Tuesday, January 4, 2011

Poppy Power!

As a teenager who was just discovering a love of gardening, I recall planting several packets of annual poppies in my grandmother's backyard. Her veggie patch was no longer used, so I sprinkled a mixture of poppies - red, mauve, pink, white, double, single flowering and more - in that abandoned plot. By early summer, it was ablaze in colour and we were all transfixed by the silky petals and quirky pods of the poppies.

Since then, I've always made room for poppies in my own gardens. From the huge fiery blossoms of the Oriental poppies to the sky-blue petals of Himalayan poppies, I've tried them all - with varying degrees of success (blue poppies, how they mock me!). The above photo of blue poppies is from my next-door neighbour's garden.. she has the perfect conditions - dabbled shade, peaty soil, moisture.. sigh..

Yet, the perennial flowers of Oriental poppies or the fussiness of blue poppies aren't quite right for a kitchen garden. Instead, within the confines of our edible paradise, I concentrate on annual and breadbox poppies. Of course, they have the side benefits of attracting beneficial and pollinating insects to my veggies, but it's the flowers that I crave.. smooth petals, feathered edges, doubled blooms, splotches.. all in a rainbow of colours and sizes. I even love the wayward hairy stems that twist and turn in every direction..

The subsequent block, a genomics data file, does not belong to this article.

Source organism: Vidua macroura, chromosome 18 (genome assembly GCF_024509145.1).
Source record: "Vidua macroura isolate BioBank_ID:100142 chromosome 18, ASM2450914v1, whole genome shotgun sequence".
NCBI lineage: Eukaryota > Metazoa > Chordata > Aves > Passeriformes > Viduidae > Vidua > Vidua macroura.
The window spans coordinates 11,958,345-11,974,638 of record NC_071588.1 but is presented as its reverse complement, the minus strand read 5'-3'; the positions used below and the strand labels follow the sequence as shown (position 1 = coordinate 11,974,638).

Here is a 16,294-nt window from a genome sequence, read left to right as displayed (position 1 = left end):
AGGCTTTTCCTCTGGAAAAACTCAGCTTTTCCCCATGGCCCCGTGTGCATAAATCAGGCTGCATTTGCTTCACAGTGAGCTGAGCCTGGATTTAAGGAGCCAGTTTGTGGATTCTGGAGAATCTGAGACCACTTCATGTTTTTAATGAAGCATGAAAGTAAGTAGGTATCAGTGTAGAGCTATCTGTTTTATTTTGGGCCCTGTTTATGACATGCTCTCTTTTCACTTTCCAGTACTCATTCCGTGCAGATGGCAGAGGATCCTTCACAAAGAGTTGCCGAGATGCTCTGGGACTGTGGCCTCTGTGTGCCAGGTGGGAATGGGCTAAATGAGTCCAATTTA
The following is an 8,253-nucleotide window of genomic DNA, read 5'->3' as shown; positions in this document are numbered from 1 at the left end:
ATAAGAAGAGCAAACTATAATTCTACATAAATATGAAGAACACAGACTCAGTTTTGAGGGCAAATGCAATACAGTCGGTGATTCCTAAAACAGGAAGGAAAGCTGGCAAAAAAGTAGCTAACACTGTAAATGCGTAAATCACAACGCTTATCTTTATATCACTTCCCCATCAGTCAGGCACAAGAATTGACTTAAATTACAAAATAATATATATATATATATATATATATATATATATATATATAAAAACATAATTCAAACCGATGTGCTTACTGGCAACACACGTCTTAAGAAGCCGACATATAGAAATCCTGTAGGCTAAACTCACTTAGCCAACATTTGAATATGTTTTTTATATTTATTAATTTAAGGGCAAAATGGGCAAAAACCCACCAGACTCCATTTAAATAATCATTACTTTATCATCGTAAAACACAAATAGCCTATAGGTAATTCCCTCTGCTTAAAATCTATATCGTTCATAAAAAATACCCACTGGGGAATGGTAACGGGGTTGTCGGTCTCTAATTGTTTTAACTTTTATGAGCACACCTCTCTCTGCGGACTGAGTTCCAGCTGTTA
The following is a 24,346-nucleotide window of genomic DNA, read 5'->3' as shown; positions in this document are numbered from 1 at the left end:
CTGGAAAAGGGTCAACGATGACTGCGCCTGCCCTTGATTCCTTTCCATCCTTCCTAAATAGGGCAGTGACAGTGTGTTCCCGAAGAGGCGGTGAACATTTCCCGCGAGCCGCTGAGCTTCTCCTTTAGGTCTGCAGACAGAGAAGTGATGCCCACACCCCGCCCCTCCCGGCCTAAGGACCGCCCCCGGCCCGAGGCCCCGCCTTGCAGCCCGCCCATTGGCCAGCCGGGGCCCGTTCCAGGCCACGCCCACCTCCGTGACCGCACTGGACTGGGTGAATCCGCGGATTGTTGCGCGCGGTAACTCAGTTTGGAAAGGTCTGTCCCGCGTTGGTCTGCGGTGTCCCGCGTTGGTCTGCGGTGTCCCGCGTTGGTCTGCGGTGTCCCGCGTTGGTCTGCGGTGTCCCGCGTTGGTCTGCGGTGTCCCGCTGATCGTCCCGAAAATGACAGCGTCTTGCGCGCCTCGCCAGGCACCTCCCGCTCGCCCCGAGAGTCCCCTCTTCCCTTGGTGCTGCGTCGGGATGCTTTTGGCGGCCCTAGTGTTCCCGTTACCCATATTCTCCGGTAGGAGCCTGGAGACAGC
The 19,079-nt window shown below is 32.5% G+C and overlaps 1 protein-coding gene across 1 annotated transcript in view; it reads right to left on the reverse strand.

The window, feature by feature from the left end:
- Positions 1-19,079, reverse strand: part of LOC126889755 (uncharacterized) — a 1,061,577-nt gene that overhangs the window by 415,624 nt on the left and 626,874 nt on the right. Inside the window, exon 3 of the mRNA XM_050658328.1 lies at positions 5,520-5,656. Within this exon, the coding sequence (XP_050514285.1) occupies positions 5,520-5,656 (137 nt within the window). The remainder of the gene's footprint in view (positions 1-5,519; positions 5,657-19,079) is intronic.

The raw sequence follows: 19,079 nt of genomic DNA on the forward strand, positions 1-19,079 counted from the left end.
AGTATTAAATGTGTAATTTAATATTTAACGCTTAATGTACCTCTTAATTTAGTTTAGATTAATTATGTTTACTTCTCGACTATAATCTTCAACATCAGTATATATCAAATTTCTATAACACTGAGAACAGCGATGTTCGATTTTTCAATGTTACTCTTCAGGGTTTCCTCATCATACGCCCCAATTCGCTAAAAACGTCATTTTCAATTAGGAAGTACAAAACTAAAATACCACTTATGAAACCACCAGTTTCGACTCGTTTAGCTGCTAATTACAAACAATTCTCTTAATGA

In those first few springs, I sprinkled the seed early - in late March - on the bare earth. Now, those poppies come back each year. After the flower show is over, I leave the pods to mature and keep spreading their seed. I do give them a hand though, by picking some of the dried, brittle pods and shaking the seed in other areas of the garden. I also save some of our breadbox poppy seed for muffins and loaves. Plus, there is always enough to share with other poppy lovers.. here are a few more from this past summer..

Happy Gardening!


  1. Your poppies are lovely. I have tried to grow the blue Himalayan poppies last spring and nothing sprouted so I tried sowing them last fall for this spring. I am hoping to get some growing somehow. LOL!

  2. Just a reminder that it is a felony to grow breadbox poppies. They are papaver somniferum, opium poppies. Yes, you can buy the seeds innocently enough from some local gardening stores, but it is a felony if you grow them and get caught.


Please feel free to leave comments. I welcome your tips, questions, thoughts and ideas (and suggestions for new veggies to grow!)